Like­wise, in the case of the mon­e­tary pol­icy, there has to be more care­ful scru­tiny of the di­rec­tion or dis­burse­ment of credit rather than ag­gre­gate credit it­self. Ac­cess to fi­nance is among the top five business im­ped­i­ments for 93 per­cent of the coun­tries in the Asia- Pa­cific re­gion. Ac­cess to fi­nance is crit­i­cal for small and medium en­ter­prises ( SMEs) and agri­cul­ture as they de­pend solely on the bank­ing sec­tor for ex­ter­nal fi­nanc­ing. The cen­tral bank can play an im­por­tant role in de­vel­op­ment by re­duc­ing en­try bar­ri­ers and pro­mot­ing fi­nan­cial in­clu­sion through changes to the reg­u­la­tory frame­work to en­cour­ag­ing banks to ex­tend fi­nan­cial ser­vices to the poor and marginal­ized. Fi­nan­cial in­clu­sions can go a long way in re­duc­ing poverty and in­come in­equal­ity and in­creas­ing fe­male em­ploy­ment. The gov­ern­ment must con­sider strength­en­ing the board of direc­tors of the SBP by in­duct­ing pro­fes­sion­als.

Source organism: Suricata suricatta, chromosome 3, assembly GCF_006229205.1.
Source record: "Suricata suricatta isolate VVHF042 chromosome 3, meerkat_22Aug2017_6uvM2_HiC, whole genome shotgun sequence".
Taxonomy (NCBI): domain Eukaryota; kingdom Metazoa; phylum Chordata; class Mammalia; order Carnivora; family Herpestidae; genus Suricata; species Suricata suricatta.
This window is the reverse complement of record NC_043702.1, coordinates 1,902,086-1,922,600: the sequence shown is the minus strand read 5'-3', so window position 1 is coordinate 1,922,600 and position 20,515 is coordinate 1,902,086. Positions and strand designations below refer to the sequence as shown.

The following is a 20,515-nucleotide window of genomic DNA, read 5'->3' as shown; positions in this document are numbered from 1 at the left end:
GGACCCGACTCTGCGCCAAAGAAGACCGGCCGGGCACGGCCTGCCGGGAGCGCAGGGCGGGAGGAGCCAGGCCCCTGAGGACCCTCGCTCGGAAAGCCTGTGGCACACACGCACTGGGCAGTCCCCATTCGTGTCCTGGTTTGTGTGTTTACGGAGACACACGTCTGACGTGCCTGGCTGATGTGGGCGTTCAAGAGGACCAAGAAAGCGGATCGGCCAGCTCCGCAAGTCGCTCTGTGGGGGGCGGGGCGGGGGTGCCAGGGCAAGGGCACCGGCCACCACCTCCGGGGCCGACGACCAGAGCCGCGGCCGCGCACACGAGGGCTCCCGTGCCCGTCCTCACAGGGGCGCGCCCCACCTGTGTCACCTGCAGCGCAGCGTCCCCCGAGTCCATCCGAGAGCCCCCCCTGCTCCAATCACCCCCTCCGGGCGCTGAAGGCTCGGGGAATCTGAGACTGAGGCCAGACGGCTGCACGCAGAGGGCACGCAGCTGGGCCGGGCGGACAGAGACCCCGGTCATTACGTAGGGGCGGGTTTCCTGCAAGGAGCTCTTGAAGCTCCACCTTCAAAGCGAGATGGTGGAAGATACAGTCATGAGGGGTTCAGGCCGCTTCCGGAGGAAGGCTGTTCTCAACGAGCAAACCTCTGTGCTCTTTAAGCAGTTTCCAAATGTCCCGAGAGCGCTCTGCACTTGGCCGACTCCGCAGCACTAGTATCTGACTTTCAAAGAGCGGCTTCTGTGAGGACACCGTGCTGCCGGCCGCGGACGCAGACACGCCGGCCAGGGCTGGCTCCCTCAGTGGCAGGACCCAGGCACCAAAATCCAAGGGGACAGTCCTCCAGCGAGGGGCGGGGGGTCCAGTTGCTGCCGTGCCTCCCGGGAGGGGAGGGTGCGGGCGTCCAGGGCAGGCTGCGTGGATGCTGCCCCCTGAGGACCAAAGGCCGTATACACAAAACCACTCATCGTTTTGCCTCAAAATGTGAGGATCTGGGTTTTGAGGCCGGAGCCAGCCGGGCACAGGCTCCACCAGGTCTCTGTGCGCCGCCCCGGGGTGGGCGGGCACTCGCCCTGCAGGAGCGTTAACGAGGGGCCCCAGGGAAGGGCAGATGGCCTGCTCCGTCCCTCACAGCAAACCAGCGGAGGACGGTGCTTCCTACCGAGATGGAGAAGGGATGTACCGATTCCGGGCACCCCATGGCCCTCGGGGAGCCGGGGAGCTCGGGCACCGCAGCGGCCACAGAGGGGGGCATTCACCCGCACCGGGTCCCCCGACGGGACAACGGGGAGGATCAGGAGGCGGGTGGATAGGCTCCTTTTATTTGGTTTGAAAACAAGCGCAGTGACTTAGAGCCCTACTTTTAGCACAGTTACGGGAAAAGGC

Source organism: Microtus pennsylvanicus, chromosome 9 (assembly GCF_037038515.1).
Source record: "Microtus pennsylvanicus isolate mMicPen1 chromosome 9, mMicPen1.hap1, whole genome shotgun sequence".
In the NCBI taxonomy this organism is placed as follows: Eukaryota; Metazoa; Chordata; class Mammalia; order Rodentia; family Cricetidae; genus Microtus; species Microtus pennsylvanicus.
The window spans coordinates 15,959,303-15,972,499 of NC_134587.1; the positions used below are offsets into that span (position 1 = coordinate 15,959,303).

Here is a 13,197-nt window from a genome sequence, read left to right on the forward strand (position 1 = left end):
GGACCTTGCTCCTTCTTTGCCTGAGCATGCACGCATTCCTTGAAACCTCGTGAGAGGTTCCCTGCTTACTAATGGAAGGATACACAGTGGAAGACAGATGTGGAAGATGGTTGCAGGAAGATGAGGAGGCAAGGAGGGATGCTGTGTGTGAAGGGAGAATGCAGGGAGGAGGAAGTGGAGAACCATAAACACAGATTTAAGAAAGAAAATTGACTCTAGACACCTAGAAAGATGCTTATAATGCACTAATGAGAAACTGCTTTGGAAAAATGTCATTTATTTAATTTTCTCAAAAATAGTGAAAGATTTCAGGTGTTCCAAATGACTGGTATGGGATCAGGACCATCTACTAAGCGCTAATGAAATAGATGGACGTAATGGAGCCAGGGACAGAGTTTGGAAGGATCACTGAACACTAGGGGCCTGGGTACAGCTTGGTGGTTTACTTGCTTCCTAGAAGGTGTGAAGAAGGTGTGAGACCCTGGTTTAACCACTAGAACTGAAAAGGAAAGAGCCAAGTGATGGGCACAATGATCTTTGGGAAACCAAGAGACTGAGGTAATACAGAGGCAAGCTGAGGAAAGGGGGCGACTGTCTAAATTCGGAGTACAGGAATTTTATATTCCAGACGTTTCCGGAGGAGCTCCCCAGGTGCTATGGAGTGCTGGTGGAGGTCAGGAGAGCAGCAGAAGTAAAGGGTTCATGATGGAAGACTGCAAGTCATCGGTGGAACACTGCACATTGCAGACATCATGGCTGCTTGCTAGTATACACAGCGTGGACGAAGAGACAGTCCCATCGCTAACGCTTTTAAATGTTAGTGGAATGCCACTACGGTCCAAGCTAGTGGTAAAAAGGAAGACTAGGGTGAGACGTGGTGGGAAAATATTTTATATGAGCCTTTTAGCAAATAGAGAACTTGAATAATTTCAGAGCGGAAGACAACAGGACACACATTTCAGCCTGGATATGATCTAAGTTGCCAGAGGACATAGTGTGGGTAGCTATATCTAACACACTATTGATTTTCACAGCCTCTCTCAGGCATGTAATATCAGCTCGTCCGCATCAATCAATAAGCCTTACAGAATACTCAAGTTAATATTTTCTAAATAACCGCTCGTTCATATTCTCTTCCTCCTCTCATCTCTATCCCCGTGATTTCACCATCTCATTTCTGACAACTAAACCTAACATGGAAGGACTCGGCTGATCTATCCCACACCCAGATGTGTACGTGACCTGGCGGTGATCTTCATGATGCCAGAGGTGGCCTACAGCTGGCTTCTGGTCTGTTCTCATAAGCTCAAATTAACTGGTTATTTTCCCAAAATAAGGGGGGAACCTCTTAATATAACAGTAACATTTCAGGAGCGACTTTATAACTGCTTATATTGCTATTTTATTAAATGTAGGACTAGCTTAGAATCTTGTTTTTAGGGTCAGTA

Fi­nally, im­prov­ing the in­vest­ment cli­mate will be es­sen­tial for pro­mot­ing in­clu­sive and sus­tain­able growth for which more re­sources will need to be al­lo­cated to­wards strength­en­ing the coun­try’s in­fra­struc­ture, ed­u­ca­tion and health. Tax pol­icy re­forms will also help in im­prov­ing the coun­try’s in­vest­ment cli­mate and con­stant in­ter­ac­tion be­tween pub­lic and pri­vate sec­tor will help re­store in­vestors’ con­fi­dence.

The sug­gested re­forms are needed to res­cue the coun­try from the eco­nomic morass it cur­rently oc­cu­pies. Of course, the onus is upon the gov­ern­ment to en­sure the suc­cess of th­ese re­forms by in­duct­ing a team par ex­cel­lence of pro­fes­sional econ­o­mists as well as the bright­est civil ser­vants. A com­bi­na­tion of bu­reau­crats and tech­nocrats is re­quired to im­ple­ment and mon­i­tor the re­form agenda.